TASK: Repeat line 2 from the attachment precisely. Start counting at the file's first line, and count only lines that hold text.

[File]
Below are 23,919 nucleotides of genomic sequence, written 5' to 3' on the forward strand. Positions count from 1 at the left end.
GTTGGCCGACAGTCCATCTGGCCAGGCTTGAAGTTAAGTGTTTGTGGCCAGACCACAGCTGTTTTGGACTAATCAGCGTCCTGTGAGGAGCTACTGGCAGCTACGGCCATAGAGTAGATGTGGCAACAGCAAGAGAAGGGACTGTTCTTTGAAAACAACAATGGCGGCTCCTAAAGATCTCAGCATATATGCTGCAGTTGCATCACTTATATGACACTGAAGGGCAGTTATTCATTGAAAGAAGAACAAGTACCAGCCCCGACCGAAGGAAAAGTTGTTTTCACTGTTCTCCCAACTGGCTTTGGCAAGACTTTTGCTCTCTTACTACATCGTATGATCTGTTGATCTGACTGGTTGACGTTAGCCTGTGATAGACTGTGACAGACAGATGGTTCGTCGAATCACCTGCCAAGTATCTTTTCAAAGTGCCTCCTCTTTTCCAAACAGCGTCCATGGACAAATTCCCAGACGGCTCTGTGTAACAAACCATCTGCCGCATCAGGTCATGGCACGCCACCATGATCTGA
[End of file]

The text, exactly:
GTTGGCCGACAGTCCATCTGGCCAGGCTTGAAGTTAAGTGTTTGTGGCCAGACCACAGCTGTTTTGGACTAATCAGCGTCCTGTGAGGAGCTACTGGCAGCTACGGCCATAGAGTAGATGTGGCAACAGCAAGAGAAGGGACTGTTCTTTGAAAACAACAATGGCGGCTCCTAAAGATCTCAGCATATATGCTGCAGTTGCATCACTTATATGACACTGAAGGGCAGTTATTCATTGAAAGAAGAACAAGTACCAGCCCCGACCGAAGGAAAAGTTGTTTTCACTGTTCTCCCAACTGGCTTTGGCAAGACTTTTGCTCTCTTACTACATCGTATGATCTGTTGATCTGACTGGTTGACGTTAGCCTGTGATAGACTGTGACAGACAGATGGTTCGTCGAATCACCTGCCAAGTATCTTTTCAAAGTGCCTCCTCTTTTCCAAACAGCGTCCATGGACAAATTCCCAGACGGCTCTGTGTAACAAACCATCTGCCGCATCAGGTCATGGCACGCCACCATGATCTGA